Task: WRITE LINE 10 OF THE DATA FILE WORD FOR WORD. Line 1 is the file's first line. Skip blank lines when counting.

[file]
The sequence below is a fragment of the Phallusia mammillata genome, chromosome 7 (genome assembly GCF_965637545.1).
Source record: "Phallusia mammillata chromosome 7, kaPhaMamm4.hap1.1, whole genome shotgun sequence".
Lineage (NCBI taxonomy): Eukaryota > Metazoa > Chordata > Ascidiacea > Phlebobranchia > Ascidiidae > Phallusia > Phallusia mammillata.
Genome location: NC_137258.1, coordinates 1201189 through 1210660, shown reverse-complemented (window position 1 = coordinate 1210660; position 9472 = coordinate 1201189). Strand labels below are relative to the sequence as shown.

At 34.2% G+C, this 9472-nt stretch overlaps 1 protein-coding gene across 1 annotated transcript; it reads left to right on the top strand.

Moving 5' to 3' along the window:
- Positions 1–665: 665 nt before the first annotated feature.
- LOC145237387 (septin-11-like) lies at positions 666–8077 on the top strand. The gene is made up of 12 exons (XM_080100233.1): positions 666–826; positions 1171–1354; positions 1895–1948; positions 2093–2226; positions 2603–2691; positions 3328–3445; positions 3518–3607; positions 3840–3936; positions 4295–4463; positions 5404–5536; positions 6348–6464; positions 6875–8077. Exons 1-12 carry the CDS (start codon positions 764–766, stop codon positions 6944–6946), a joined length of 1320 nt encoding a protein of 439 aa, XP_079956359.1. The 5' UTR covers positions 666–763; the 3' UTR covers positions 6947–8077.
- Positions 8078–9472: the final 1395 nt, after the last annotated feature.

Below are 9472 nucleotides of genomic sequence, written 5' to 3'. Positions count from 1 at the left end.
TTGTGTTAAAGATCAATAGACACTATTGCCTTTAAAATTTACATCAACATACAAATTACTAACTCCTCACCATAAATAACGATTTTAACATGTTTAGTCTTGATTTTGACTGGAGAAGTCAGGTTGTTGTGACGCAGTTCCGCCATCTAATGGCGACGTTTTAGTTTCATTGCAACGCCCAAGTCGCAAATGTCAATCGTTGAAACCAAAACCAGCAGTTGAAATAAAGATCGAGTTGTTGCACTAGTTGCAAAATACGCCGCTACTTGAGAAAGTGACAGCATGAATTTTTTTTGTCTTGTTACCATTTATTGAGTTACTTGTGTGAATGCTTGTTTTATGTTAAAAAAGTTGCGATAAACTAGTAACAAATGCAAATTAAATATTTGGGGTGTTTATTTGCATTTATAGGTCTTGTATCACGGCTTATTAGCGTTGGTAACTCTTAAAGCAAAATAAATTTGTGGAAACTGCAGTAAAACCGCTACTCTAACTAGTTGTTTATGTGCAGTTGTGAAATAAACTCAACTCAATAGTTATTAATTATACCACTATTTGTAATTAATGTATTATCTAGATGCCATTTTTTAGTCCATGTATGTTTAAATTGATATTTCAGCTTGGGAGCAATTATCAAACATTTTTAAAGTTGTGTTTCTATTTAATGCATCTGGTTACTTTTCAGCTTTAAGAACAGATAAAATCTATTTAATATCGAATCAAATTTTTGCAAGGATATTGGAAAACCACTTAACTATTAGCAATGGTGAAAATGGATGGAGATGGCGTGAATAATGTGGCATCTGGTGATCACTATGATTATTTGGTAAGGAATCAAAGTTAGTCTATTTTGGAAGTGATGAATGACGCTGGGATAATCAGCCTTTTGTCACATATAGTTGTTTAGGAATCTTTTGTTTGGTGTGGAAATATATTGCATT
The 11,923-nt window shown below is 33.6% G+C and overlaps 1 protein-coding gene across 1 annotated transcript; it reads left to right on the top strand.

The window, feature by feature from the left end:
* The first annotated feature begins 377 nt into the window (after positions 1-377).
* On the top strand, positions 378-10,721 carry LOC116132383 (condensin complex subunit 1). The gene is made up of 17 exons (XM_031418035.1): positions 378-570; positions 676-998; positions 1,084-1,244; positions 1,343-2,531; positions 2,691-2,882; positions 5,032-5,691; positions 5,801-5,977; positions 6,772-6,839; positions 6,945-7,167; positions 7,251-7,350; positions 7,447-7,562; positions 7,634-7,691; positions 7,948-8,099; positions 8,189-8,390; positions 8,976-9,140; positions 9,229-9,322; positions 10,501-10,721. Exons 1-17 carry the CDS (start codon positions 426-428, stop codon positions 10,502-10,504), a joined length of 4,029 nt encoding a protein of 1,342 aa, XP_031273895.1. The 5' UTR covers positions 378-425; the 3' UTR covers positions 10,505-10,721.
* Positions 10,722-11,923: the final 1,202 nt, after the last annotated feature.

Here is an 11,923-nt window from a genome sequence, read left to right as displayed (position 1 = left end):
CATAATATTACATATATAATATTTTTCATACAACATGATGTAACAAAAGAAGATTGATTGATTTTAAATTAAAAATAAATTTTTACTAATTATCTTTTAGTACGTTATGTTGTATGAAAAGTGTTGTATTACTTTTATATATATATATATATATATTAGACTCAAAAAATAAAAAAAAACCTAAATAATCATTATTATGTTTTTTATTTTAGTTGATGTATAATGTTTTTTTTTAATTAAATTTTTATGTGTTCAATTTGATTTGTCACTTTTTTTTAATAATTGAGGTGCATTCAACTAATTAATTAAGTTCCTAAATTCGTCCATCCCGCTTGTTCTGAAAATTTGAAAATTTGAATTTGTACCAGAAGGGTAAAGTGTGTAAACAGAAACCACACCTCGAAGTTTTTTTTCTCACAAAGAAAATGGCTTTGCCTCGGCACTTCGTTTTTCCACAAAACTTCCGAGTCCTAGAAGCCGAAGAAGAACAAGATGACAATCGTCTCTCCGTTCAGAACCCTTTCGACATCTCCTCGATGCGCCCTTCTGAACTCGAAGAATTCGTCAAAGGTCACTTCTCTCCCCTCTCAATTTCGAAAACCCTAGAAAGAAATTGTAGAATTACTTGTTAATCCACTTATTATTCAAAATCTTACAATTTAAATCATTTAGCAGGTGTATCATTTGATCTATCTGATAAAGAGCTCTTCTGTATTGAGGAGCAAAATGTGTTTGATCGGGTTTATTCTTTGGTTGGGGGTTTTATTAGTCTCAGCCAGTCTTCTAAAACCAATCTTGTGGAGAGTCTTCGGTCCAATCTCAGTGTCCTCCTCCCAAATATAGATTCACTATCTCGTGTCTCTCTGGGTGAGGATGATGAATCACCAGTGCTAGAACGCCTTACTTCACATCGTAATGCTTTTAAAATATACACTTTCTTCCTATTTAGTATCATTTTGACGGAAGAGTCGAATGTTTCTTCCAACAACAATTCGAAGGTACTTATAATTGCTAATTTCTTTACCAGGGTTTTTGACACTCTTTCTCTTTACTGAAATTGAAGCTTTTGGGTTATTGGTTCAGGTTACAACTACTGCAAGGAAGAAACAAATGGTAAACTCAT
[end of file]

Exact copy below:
Below are 9472 nucleotides of genomic sequence, written 5' to 3'. Positions count from 1 at the left end.